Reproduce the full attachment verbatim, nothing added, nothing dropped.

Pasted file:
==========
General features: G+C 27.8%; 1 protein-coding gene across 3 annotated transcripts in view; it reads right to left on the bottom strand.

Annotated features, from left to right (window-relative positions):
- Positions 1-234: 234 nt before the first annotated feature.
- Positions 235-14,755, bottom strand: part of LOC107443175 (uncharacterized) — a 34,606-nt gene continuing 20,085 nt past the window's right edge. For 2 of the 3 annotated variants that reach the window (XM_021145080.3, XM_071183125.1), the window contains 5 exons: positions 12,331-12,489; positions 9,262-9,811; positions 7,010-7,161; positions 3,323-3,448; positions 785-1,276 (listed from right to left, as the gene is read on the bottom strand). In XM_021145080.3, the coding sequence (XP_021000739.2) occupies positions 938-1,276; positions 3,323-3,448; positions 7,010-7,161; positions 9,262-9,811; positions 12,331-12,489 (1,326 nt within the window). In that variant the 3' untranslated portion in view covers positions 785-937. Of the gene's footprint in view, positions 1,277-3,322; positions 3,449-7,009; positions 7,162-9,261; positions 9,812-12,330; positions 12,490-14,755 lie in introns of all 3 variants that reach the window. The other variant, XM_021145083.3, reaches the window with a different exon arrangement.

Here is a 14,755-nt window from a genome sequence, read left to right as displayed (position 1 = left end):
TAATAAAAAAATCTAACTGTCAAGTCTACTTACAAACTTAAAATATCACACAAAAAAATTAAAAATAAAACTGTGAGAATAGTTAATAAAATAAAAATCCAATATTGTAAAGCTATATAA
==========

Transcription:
General features: G+C 27.8%; 1 protein-coding gene across 3 annotated transcripts in view; it reads right to left on the bottom strand.

Annotated features, from left to right (window-relative positions):
- Positions 1-234: 234 nt before the first annotated feature.
- Positions 235-14,755, bottom strand: part of LOC107443175 (uncharacterized) — a 34,606-nt gene continuing 20,085 nt past the window's right edge. For 2 of the 3 annotated variants that reach the window (XM_021145080.3, XM_071183125.1), the window contains 5 exons: positions 12,331-12,489; positions 9,262-9,811; positions 7,010-7,161; positions 3,323-3,448; positions 785-1,276 (listed from right to left, as the gene is read on the bottom strand). In XM_021145080.3, the coding sequence (XP_021000739.2) occupies positions 938-1,276; positions 3,323-3,448; positions 7,010-7,161; positions 9,262-9,811; positions 12,331-12,489 (1,326 nt within the window). In that variant the 3' untranslated portion in view covers positions 785-937. Of the gene's footprint in view, positions 1,277-3,322; positions 3,449-7,009; positions 7,162-9,261; positions 9,812-12,330; positions 12,490-14,755 lie in introns of all 3 variants that reach the window. The other variant, XM_021145083.3, reaches the window with a different exon arrangement.

Here is a 14,755-nt window from a genome sequence, read left to right as displayed (position 1 = left end):
TAATAAAAAAATCTAACTGTCAAGTCTACTTACAAACTTAAAATATCACACAAAAAAATTAAAAATAAAACTGTGAGAATAGTTAATAAAATAAAAATCCAATATTGTAAAGCTATATAA